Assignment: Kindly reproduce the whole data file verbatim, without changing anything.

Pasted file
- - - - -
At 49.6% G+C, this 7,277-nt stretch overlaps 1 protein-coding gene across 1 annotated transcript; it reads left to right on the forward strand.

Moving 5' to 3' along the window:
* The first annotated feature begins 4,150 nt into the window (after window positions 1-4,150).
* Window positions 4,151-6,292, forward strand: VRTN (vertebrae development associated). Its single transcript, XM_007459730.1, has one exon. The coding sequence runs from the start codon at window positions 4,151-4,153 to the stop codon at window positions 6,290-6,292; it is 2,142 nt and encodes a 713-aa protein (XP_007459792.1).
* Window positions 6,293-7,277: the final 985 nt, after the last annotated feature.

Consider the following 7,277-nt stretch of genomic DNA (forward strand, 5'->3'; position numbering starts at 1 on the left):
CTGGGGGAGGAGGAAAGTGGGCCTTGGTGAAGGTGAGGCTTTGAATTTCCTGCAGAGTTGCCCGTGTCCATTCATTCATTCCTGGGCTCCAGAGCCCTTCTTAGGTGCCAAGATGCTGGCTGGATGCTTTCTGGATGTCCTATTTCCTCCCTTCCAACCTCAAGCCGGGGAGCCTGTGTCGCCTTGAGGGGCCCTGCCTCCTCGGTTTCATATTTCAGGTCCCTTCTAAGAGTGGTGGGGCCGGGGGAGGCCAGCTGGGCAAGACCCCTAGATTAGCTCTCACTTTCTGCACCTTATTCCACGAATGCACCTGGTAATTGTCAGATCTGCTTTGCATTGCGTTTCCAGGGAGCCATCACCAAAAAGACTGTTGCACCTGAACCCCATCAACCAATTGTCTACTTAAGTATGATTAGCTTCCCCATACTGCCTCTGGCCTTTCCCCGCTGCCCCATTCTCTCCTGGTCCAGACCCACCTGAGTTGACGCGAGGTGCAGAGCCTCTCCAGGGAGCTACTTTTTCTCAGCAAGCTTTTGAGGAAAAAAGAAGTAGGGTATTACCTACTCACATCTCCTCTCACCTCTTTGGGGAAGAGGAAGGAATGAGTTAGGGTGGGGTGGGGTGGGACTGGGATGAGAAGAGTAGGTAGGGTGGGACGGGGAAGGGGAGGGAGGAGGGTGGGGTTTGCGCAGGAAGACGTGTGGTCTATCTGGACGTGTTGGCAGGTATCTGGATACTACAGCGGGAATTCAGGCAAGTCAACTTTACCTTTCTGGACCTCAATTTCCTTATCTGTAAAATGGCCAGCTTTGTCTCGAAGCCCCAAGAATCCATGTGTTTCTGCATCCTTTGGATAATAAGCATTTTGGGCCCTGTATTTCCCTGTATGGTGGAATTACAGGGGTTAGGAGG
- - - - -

At 49.6% G+C, this 7,277-nt stretch overlaps 1 protein-coding gene across 1 annotated transcript; it reads left to right on the forward strand.

Moving 5' to 3' along the window:
* The first annotated feature begins 4,150 nt into the window (after window positions 1-4,150).
* Window positions 4,151-6,292, forward strand: VRTN (vertebrae development associated). Its single transcript, XM_007459730.1, has one exon. The coding sequence runs from the start codon at window positions 4,151-4,153 to the stop codon at window positions 6,290-6,292; it is 2,142 nt and encodes a 713-aa protein (XP_007459792.1).
* Window positions 6,293-7,277: the final 985 nt, after the last annotated feature.

Consider the following 7,277-nt stretch of genomic DNA (forward strand, 5'->3'; position numbering starts at 1 on the left):
CTGGGGGAGGAGGAAAGTGGGCCTTGGTGAAGGTGAGGCTTTGAATTTCCTGCAGAGTTGCCCGTGTCCATTCATTCATTCCTGGGCTCCAGAGCCCTTCTTAGGTGCCAAGATGCTGGCTGGATGCTTTCTGGATGTCCTATTTCCTCCCTTCCAACCTCAAGCCGGGGAGCCTGTGTCGCCTTGAGGGGCCCTGCCTCCTCGGTTTCATATTTCAGGTCCCTTCTAAGAGTGGTGGGGCCGGGGGAGGCCAGCTGGGCAAGACCCCTAGATTAGCTCTCACTTTCTGCACCTTATTCCACGAATGCACCTGGTAATTGTCAGATCTGCTTTGCATTGCGTTTCCAGGGAGCCATCACCAAAAAGACTGTTGCACCTGAACCCCATCAACCAATTGTCTACTTAAGTATGATTAGCTTCCCCATACTGCCTCTGGCCTTTCCCCGCTGCCCCATTCTCTCCTGGTCCAGACCCACCTGAGTTGACGCGAGGTGCAGAGCCTCTCCAGGGAGCTACTTTTTCTCAGCAAGCTTTTGAGGAAAAAAGAAGTAGGGTATTACCTACTCACATCTCCTCTCACCTCTTTGGGGAAGAGGAAGGAATGAGTTAGGGTGGGGTGGGGTGGGACTGGGATGAGAAGAGTAGGTAGGGTGGGACGGGGAAGGGGAGGGAGGAGGGTGGGGTTTGCGCAGGAAGACGTGTGGTCTATCTGGACGTGTTGGCAGGTATCTGGATACTACAGCGGGAATTCAGGCAAGTCAACTTTACCTTTCTGGACCTCAATTTCCTTATCTGTAAAATGGCCAGCTTTGTCTCGAAGCCCCAAGAATCCATGTGTTTCTGCATCCTTTGGATAATAAGCATTTTGGGCCCTGTATTTCCCTGTATGGTGGAATTACAGGGGTTAGGAGG